|Peter Sagan and Mark Cavendish will both be riding these things in this year's Tour de France. |
Their teammates, however, will not.
There is a pretty sketchy catch to that claim, though. Read on.
|One of the secrets to the bike's aerodynamic slipperiness are these special faired-in brakes. I'm assuming they are unique to this particular bike, and they look like they'd be a nightmare to work on.|
The comparison is not between competing aero road bikes, but rather, between the Venge ViAS and the company's own Tarmac "normal" road bike. To make the claims more blurry, the tests consisted of the rider on the Venge wearing an aero skin suit and aerodynamic helmet, while the rider on the Tarmac was wearing more "standard" bike clothing and helmet. Even Specialized's own calculations say that about half of the time savings could be attributed to those differences.
Here's a telling quote from one of the cheerleading sites:
"Before the launch was held, there was heated debate inside the company about whether inviting journalists to test in this way was a good idea. What if the results weren't impressive? Perhaps this is why we tested aero setup vs standard setup instead of just the bikes themselves with identical clothing and helmet. Nonetheless, even if the bike difference was half, it is still a huge difference."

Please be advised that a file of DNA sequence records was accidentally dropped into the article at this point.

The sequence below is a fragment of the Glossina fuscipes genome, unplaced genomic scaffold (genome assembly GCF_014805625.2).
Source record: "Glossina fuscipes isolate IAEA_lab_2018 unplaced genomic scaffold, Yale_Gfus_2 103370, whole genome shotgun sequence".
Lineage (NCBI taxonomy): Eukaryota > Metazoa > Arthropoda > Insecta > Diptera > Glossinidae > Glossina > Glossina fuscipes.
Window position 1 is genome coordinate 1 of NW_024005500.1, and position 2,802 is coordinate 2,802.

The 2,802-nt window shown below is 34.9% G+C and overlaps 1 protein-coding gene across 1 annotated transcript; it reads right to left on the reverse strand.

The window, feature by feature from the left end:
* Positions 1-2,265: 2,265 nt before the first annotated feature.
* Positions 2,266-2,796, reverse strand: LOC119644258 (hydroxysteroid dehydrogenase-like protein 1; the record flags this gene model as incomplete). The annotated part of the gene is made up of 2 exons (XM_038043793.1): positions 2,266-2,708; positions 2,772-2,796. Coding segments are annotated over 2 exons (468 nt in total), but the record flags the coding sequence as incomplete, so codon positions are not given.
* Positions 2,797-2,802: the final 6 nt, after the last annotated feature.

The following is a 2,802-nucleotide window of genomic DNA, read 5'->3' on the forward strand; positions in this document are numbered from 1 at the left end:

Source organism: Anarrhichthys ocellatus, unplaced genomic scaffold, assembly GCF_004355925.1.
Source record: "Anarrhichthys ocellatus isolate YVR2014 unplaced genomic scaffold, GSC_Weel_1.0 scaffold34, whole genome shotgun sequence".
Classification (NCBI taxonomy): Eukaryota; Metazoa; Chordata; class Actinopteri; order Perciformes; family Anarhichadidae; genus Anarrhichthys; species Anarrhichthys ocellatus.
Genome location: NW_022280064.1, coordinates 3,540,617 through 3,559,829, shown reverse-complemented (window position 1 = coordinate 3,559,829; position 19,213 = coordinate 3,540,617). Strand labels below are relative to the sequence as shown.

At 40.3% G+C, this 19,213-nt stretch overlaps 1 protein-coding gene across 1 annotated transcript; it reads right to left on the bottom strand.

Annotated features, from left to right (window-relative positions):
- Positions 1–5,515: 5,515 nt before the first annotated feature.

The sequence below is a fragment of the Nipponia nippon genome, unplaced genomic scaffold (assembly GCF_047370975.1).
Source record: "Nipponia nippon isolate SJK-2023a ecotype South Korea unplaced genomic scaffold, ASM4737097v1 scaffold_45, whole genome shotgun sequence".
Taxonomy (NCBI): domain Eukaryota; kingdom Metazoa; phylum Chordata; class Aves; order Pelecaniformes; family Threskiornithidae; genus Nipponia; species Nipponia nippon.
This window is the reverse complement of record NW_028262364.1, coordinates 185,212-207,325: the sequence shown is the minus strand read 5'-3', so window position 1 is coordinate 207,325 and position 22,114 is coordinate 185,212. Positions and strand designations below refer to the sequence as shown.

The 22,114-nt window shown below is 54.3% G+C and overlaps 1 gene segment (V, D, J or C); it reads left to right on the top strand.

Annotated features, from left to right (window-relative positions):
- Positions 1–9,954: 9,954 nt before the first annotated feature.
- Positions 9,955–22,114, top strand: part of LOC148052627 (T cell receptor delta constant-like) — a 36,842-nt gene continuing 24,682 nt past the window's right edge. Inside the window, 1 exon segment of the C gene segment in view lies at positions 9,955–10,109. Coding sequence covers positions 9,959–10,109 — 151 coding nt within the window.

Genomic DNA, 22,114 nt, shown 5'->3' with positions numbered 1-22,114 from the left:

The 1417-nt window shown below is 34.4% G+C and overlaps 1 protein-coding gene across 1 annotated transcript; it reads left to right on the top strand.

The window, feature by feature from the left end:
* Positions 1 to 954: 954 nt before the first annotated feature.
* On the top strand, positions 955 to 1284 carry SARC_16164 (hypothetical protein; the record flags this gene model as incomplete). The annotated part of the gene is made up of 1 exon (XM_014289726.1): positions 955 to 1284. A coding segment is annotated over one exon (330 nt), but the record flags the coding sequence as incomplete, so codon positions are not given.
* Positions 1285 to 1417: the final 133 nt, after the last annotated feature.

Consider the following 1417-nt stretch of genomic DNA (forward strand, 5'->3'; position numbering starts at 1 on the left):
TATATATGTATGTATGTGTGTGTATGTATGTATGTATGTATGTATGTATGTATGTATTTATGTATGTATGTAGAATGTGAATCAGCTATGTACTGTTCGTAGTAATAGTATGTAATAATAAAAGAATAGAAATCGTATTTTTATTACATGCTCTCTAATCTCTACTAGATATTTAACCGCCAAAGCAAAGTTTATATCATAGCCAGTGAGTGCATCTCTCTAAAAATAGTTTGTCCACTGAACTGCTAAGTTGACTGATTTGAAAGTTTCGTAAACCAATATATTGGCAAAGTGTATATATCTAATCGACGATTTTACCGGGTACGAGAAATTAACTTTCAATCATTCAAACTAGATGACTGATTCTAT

Umm. . . no, it really isn't.
More than that, though, is the fact that much of the calculating comes from computer modeling and lab testing -- but every company that pushes some new technological breakthrough loves to point to lab tests that "prove" their new product will save X seconds over Y miles. How much of that holds up to "real world" riding or racing, though? Can a bike that's being raced in the middle of a peloton deliver on that promise of time saved? Or will the effect of riding in a pack (even at the front of that pack) negate most of the claims in the heat of competition?
Lastly, unless someone is a top-level professional racer, what does it even matter?
Only a skeptical and cynical retrogrouch would bother to ask those questions, though. The performance-addicts will happily put themselves into debt over those questionable 120 seconds.